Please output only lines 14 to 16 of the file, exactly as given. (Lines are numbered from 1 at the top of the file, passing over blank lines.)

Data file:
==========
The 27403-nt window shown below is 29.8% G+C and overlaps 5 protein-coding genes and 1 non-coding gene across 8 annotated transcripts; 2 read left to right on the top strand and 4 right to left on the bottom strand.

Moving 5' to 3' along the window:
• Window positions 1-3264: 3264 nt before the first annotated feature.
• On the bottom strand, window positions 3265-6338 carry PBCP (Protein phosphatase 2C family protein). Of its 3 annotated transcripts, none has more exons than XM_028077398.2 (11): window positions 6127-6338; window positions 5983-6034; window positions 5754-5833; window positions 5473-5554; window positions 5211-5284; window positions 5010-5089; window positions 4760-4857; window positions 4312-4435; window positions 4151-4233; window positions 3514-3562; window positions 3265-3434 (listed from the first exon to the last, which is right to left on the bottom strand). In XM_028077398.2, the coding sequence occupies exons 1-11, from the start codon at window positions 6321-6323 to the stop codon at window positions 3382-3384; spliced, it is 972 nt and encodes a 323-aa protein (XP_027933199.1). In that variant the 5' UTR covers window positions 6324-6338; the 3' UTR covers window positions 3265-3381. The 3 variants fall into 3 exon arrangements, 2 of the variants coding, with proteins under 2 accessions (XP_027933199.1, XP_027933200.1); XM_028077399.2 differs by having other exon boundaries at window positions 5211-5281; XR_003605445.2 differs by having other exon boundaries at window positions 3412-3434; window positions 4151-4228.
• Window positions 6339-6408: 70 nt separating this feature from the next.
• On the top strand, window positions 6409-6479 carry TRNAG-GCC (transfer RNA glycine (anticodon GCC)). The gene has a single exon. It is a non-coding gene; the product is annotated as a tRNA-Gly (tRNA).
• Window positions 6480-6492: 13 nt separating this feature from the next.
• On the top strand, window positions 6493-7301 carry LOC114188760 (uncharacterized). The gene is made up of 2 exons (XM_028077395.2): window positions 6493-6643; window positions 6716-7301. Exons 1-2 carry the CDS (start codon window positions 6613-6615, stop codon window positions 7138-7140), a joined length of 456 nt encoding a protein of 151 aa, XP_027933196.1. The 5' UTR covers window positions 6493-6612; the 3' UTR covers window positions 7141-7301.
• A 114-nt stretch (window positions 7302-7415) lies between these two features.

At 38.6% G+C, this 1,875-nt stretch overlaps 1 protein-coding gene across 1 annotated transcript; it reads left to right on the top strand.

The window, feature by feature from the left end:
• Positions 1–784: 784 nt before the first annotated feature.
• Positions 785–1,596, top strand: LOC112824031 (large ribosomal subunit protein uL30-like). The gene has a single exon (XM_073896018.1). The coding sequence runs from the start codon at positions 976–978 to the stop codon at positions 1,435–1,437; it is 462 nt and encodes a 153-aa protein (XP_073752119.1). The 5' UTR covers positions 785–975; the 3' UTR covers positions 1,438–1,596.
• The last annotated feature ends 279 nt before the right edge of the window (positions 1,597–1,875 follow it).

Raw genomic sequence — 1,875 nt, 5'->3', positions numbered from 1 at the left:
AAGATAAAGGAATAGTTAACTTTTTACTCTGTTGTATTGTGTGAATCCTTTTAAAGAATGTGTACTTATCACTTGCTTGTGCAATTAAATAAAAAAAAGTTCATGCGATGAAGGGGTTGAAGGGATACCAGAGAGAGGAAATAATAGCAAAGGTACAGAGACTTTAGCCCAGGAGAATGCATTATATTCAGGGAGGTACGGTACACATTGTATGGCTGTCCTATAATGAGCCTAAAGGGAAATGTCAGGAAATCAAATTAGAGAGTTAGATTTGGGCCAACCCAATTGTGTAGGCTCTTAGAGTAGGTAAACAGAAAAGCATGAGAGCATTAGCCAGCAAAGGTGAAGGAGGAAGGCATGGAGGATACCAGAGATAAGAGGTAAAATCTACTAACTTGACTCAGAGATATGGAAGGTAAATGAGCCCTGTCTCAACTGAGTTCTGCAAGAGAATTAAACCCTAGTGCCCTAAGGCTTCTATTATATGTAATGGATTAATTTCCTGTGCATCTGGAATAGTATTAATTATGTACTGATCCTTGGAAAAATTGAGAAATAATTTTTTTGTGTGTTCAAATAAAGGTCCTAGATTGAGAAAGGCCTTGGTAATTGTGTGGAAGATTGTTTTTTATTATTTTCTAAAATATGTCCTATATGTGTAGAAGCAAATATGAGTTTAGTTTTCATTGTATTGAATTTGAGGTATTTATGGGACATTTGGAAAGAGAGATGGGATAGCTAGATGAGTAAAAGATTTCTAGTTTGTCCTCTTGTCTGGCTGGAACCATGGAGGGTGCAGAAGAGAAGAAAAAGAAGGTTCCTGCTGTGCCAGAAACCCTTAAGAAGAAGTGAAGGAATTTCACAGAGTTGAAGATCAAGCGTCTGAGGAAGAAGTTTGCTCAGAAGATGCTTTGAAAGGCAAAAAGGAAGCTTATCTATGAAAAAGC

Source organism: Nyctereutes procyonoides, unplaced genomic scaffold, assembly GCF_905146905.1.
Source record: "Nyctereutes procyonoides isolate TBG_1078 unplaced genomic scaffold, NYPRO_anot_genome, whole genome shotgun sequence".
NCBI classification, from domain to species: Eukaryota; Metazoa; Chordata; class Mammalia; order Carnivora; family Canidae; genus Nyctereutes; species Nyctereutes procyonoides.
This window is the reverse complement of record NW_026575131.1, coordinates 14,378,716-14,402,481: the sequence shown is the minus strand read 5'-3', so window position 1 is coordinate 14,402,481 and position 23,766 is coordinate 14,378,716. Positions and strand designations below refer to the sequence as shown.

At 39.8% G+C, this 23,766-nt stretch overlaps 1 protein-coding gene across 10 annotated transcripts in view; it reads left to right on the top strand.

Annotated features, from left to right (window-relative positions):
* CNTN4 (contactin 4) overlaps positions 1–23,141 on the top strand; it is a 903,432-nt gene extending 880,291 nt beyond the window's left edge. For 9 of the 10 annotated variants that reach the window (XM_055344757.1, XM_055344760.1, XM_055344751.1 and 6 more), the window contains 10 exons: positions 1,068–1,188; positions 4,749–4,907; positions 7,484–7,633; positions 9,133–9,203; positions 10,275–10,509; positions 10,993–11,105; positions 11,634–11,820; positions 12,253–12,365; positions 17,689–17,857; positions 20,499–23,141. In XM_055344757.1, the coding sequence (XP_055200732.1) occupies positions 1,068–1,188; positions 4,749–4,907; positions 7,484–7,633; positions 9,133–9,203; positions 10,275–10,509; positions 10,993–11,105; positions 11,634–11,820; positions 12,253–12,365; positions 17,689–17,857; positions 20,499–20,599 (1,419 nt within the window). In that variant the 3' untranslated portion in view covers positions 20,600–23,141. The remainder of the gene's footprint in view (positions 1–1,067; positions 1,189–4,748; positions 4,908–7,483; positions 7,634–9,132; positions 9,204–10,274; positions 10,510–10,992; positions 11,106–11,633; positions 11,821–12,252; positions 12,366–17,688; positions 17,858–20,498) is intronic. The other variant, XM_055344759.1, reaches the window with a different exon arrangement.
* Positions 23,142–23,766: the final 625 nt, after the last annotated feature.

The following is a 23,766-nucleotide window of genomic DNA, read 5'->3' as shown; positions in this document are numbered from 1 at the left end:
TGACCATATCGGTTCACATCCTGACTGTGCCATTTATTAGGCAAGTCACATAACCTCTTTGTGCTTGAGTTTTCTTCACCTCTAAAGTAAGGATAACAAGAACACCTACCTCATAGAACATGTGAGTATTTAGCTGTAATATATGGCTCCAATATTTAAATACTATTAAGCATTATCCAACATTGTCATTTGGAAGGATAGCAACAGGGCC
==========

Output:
• The last annotated feature ends 279 nt before the right edge of the window (positions 1,597–1,875 follow it).

Raw genomic sequence — 1,875 nt, 5'->3', positions numbered from 1 at the left:
AAGATAAAGGAATAGTTAACTTTTTACTCTGTTGTATTGTGTGAATCCTTTTAAAGAATGTGTACTTATCACTTGCTTGTGCAATTAAATAAAAAAAAGTTCATGCGATGAAGGGGTTGAAGGGATACCAGAGAGAGGAAATAATAGCAAAGGTACAGAGACTTTAGCCCAGGAGAATGCATTATATTCAGGGAGGTACGGTACACATTGTATGGCTGTCCTATAATGAGCCTAAAGGGAAATGTCAGGAAATCAAATTAGAGAGTTAGATTTGGGCCAACCCAATTGTGTAGGCTCTTAGAGTAGGTAAACAGAAAAGCATGAGAGCATTAGCCAGCAAAGGTGAAGGAGGAAGGCATGGAGGATACCAGAGATAAGAGGTAAAATCTACTAACTTGACTCAGAGATATGGAAGGTAAATGAGCCCTGTCTCAACTGAGTTCTGCAAGAGAATTAAACCCTAGTGCCCTAAGGCTTCTATTATATGTAATGGATTAATTTCCTGTGCATCTGGAATAGTATTAATTATGTACTGATCCTTGGAAAAATTGAGAAATAATTTTTTTGTGTGTTCAAATAAAGGTCCTAGATTGAGAAAGGCCTTGGTAATTGTGTGGAAGATTGTTTTTTATTATTTTCTAAAATATGTCCTATATGTGTAGAAGCAAATATGAGTTTAGTTTTCATTGTATTGAATTTGAGGTATTTATGGGACATTTGGAAAGAGAGATGGGATAGCTAGATGAGTAAAAGATTTCTAGTTTGTCCTCTTGTCTGGCTGGAACCATGGAGGGTGCAGAAGAGAAGAAAAAGAAGGTTCCTGCTGTGCCAGAAACCCTTAAGAAGAAGTGAAGGAATTTCACAGAGTTGAAGATCAAGCGTCTGAGGAAGAAGTTTGCTCAGAAGATGCTTTGAAAGGCAAAAAGGAAGCTTATCTATGAAAAAGC